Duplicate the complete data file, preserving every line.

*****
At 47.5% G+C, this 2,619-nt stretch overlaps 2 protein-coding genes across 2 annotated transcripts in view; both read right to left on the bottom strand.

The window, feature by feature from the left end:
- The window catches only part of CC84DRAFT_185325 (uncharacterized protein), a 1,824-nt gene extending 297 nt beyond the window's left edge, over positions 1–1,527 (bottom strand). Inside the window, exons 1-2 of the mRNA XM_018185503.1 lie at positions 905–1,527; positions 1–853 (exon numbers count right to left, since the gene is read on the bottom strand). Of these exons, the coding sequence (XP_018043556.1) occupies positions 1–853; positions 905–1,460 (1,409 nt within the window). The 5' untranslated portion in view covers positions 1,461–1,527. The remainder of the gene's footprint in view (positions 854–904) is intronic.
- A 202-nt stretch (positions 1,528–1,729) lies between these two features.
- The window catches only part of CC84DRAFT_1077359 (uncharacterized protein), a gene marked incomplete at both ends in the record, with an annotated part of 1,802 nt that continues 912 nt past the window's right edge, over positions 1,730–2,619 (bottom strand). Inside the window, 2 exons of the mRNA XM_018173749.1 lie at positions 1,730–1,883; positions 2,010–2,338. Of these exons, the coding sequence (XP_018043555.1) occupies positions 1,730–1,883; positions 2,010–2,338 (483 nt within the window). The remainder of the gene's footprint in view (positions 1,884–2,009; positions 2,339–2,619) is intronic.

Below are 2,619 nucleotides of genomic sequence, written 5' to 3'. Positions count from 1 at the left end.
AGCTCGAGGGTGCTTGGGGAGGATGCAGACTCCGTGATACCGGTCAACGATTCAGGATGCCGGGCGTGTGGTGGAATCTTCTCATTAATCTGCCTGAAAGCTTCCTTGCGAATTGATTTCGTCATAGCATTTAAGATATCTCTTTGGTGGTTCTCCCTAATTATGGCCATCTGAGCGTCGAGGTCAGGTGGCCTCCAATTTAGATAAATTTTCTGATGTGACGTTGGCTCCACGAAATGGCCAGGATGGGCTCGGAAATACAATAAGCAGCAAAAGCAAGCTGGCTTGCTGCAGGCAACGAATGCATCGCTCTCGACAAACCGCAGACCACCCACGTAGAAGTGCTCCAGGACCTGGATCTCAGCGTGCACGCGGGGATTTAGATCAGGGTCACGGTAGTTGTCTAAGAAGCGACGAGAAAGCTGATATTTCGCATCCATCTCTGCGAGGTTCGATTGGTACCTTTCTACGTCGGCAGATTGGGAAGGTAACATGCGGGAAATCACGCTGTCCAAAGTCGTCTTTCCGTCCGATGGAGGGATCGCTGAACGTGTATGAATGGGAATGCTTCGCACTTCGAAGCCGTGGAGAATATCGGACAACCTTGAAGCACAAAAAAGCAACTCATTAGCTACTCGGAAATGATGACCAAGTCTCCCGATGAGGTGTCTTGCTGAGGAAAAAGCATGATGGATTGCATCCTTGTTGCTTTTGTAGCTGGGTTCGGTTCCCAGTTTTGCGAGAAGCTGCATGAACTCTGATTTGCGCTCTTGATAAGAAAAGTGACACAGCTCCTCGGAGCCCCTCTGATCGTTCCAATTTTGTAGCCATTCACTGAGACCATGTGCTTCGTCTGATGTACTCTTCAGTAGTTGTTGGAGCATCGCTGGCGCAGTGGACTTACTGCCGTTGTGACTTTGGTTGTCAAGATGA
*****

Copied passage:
At 47.5% G+C, this 2,619-nt stretch overlaps 2 protein-coding genes across 2 annotated transcripts in view; both read right to left on the bottom strand.

The window, feature by feature from the left end:
- The window catches only part of CC84DRAFT_185325 (uncharacterized protein), a 1,824-nt gene extending 297 nt beyond the window's left edge, over positions 1–1,527 (bottom strand). Inside the window, exons 1-2 of the mRNA XM_018185503.1 lie at positions 905–1,527; positions 1–853 (exon numbers count right to left, since the gene is read on the bottom strand). Of these exons, the coding sequence (XP_018043556.1) occupies positions 1–853; positions 905–1,460 (1,409 nt within the window). The 5' untranslated portion in view covers positions 1,461–1,527. The remainder of the gene's footprint in view (positions 854–904) is intronic.
- A 202-nt stretch (positions 1,528–1,729) lies between these two features.
- The window catches only part of CC84DRAFT_1077359 (uncharacterized protein), a gene marked incomplete at both ends in the record, with an annotated part of 1,802 nt that continues 912 nt past the window's right edge, over positions 1,730–2,619 (bottom strand). Inside the window, 2 exons of the mRNA XM_018173749.1 lie at positions 1,730–1,883; positions 2,010–2,338. Of these exons, the coding sequence (XP_018043555.1) occupies positions 1,730–1,883; positions 2,010–2,338 (483 nt within the window). The remainder of the gene's footprint in view (positions 1,884–2,009; positions 2,339–2,619) is intronic.

Below are 2,619 nucleotides of genomic sequence, written 5' to 3'. Positions count from 1 at the left end.
AGCTCGAGGGTGCTTGGGGAGGATGCAGACTCCGTGATACCGGTCAACGATTCAGGATGCCGGGCGTGTGGTGGAATCTTCTCATTAATCTGCCTGAAAGCTTCCTTGCGAATTGATTTCGTCATAGCATTTAAGATATCTCTTTGGTGGTTCTCCCTAATTATGGCCATCTGAGCGTCGAGGTCAGGTGGCCTCCAATTTAGATAAATTTTCTGATGTGACGTTGGCTCCACGAAATGGCCAGGATGGGCTCGGAAATACAATAAGCAGCAAAAGCAAGCTGGCTTGCTGCAGGCAACGAATGCATCGCTCTCGACAAACCGCAGACCACCCACGTAGAAGTGCTCCAGGACCTGGATCTCAGCGTGCACGCGGGGATTTAGATCAGGGTCACGGTAGTTGTCTAAGAAGCGACGAGAAAGCTGATATTTCGCATCCATCTCTGCGAGGTTCGATTGGTACCTTTCTACGTCGGCAGATTGGGAAGGTAACATGCGGGAAATCACGCTGTCCAAAGTCGTCTTTCCGTCCGATGGAGGGATCGCTGAACGTGTATGAATGGGAATGCTTCGCACTTCGAAGCCGTGGAGAATATCGGACAACCTTGAAGCACAAAAAAGCAACTCATTAGCTACTCGGAAATGATGACCAAGTCTCCCGATGAGGTGTCTTGCTGAGGAAAAAGCATGATGGATTGCATCCTTGTTGCTTTTGTAGCTGGGTTCGGTTCCCAGTTTTGCGAGAAGCTGCATGAACTCTGATTTGCGCTCTTGATAAGAAAAGTGACACAGCTCCTCGGAGCCCCTCTGATCGTTCCAATTTTGTAGCCATTCACTGAGACCATGTGCTTCGTCTGATGTACTCTTCAGTAGTTGTTGGAGCATCGCTGGCGCAGTGGACTTACTGCCGTTGTGACTTTGGTTGTCAAGATGA